TV Recap: Masters of Sex, “Brave New World” (1.6)



11/3/13, 10PM, SHO

Early in its run, Masters of Sex was forced to spend a lot of time building up the rules of the game it was playing, developing the characters, yes, but also developing the society in which they live and setting a somewhat complex plot in motion. “Brave New World” is aptly named in that Masters of Sex has finally and fully arrived where I hoped it was headed, to a point where all of the characters are clicking and all of the plotlines flow together seamlessly. The show is great at capturing the magic of a moment, the ineffable spark that attracts two people toward each other regardless of anything that stands in their way.

The interactions between Masters and Johnson have developed a casualness and ease since Bill’s breakdown last week. They speak more as equals than as a boss and his secretary, and its clear Bill is ecstatic to have someone thinking about the same things and asking the same questions he has always had to hide from the world. Bill’s natural curiosity about human sexuality has always been a liability, a perversion he was always advised to keep hidden. But in Virginia, he has found someone with whom he can finally be himself, can finally open up in ways he has never previously been allowed.

That also makes him vulnerable, however, and “Brave New World” isn’t shy about the ways that weakness offends Masters. He is constantly on edge at the idea that the female orgasm might be better achieved without a man, and in Virginia’s ease with their subjects, he must also see the possibility that his study on human sexuality, too, might be better without a man. He comes from a culture and a worldview so phenomenally tilted toward masculine superiority that he seems reticent to give even an inch, despite the fact that the answers he’s finding are largely the ones he set out to discover. Bill isn’t a misogynist, and in fact is probably closer to a feminist, but he has never really been forced to confront the idea of female equality before, and it seems to throw him, a bit, just like talking with homosexuals did a few weeks back. He has viewed women as patients, as subjects in his study, and as objects on his table, and while he may not be completely conscious of that fact, Virginia is waking him up to the truth.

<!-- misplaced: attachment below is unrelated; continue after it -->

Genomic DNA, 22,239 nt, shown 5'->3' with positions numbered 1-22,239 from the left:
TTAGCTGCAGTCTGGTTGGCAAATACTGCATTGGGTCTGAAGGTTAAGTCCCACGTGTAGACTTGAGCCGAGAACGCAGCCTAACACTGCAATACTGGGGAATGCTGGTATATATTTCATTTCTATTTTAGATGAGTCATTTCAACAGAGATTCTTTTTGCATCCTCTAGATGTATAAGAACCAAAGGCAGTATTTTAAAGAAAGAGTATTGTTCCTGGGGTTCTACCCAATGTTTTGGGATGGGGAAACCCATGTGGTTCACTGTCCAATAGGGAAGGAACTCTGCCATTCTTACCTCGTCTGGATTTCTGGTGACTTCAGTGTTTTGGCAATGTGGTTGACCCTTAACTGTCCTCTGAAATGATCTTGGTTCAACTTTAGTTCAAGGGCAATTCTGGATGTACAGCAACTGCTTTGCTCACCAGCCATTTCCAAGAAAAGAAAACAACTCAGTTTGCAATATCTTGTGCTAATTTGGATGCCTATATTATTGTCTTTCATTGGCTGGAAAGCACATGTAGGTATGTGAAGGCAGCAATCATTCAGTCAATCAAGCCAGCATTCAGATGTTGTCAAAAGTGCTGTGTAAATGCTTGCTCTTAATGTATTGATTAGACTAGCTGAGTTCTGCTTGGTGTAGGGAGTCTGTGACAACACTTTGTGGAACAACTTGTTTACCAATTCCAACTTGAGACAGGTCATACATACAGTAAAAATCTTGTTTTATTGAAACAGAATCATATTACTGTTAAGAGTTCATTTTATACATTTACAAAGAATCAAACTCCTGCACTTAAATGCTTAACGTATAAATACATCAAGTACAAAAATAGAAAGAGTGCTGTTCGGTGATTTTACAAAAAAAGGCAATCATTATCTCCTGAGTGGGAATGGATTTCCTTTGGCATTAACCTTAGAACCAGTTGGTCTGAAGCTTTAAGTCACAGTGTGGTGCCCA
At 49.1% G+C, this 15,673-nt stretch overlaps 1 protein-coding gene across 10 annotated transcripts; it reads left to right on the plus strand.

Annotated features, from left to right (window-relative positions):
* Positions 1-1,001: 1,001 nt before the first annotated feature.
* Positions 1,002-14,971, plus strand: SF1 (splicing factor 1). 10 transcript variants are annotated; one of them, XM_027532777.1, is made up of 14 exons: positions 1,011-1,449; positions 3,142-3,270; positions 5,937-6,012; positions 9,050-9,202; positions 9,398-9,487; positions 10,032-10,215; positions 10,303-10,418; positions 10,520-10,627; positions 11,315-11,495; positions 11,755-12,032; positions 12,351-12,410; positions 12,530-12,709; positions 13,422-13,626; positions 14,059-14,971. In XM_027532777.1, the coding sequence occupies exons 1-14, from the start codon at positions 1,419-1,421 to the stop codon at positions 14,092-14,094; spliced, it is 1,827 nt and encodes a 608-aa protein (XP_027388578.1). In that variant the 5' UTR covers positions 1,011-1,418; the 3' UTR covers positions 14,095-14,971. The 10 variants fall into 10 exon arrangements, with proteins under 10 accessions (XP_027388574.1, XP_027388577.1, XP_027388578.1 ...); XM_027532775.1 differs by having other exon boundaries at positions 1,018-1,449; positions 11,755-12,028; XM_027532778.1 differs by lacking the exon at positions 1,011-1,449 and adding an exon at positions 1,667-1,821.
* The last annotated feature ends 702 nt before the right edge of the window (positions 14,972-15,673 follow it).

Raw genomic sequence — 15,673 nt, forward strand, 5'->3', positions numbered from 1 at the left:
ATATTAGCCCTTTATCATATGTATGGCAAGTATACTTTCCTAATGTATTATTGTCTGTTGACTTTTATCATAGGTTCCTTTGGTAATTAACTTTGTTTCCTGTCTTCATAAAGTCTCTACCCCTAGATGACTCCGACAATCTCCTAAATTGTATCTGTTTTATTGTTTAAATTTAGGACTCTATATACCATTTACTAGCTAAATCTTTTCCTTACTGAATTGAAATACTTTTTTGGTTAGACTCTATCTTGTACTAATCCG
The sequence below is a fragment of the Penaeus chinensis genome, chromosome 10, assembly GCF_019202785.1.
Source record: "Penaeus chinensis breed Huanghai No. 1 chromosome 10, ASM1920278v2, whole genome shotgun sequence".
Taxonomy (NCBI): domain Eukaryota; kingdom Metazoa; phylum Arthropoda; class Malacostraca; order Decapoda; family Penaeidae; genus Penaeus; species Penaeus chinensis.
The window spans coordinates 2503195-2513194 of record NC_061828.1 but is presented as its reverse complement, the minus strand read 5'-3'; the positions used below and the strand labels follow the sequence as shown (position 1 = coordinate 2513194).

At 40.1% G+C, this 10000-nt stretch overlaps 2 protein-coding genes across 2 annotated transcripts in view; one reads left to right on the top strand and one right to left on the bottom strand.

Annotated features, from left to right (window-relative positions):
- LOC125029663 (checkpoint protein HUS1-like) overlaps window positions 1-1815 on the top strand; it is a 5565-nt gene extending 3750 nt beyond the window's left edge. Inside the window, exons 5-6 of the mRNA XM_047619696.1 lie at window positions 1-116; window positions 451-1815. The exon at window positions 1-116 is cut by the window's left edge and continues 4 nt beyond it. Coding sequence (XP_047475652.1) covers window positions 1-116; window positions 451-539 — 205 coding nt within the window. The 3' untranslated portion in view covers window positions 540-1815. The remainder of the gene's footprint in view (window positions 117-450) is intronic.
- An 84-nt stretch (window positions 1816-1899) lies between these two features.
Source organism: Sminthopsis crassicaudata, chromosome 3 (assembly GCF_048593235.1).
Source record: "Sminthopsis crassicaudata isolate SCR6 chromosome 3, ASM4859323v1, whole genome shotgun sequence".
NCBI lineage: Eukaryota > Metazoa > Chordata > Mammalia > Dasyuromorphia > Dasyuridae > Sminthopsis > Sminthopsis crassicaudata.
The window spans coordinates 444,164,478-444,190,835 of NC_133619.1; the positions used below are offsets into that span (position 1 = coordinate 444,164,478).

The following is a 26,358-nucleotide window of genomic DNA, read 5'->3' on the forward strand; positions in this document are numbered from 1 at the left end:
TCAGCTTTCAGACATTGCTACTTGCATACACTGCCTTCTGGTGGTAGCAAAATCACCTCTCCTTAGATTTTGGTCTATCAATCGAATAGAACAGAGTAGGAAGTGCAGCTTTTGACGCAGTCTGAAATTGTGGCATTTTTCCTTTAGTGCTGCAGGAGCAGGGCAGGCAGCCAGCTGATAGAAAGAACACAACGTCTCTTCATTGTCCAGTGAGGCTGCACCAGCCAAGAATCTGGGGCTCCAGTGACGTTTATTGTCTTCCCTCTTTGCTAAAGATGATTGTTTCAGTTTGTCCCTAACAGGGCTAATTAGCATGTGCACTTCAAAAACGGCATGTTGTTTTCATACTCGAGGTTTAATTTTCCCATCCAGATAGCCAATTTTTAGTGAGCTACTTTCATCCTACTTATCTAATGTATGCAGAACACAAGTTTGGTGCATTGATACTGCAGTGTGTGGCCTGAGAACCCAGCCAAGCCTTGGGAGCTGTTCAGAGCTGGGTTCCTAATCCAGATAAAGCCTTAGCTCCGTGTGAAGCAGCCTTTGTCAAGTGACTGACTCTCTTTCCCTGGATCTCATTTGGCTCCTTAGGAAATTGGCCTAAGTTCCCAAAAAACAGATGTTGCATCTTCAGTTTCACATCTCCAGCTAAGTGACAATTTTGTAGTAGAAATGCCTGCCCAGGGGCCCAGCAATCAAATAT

Though this is another Virginia-lite episode, the few moments she has are fascinating, especially in the final scene. Her reaction to Bill’s compliments and pseudo-promotion is also probably unconscious, and yet when he gives her the praise and validation she’s been seeking, she gives him what he has wanted all along—she disrobes and places his hand on her breast in the name of science. This doesn’t feel transactional, and it doesn’t even seem conscious. It’s just Virginia’s natural reaction the electric charge of Bill’s approval, but also, to the allure of scientific discovery, of finding something she’s good at and seeing how it could change the world. Bill and Virginia are falling a little bit in love with each other in the way we all seem to at first—by finding in the other a reflection of the things they have always hoped and wanted to be true of themselves.

And then there’s the tale of poor Margaret Scully, who is so very alone in her marriage she feels hollowed out inside. She has an emptiness at her core caused by decades of dissatisfaction, confusion, and loneliness, and in “Brave New World,” she decides to try and fill it. Allison Janney is miraculous in the role, and watching her pain break through to the surface as she is rejected from the study for never having experienced an orgasm is absolutely devastating.

That Margaret and Austin find each other after a screening of Peyton Place would feel too neat if the show didn’t so perfectly capture their encounter. Both are creatures of open yearning, and when they meet, they manage to make the other’s pain go away, even if only for a little while. This sequence is a compelling argument for the idea that Masters of Sex has figured out what it is and what it is good at by this point in the season. Austin and Margaret have enough shading at this point that watching them fall together is a little bit magical, and it gives each of their stories that little charge that Bill and Virginia feel at the episode’s end. The characters on this show are entering a brave new world, and they are all frightened, anxious, and just a little bit exhilarated about what they might find there.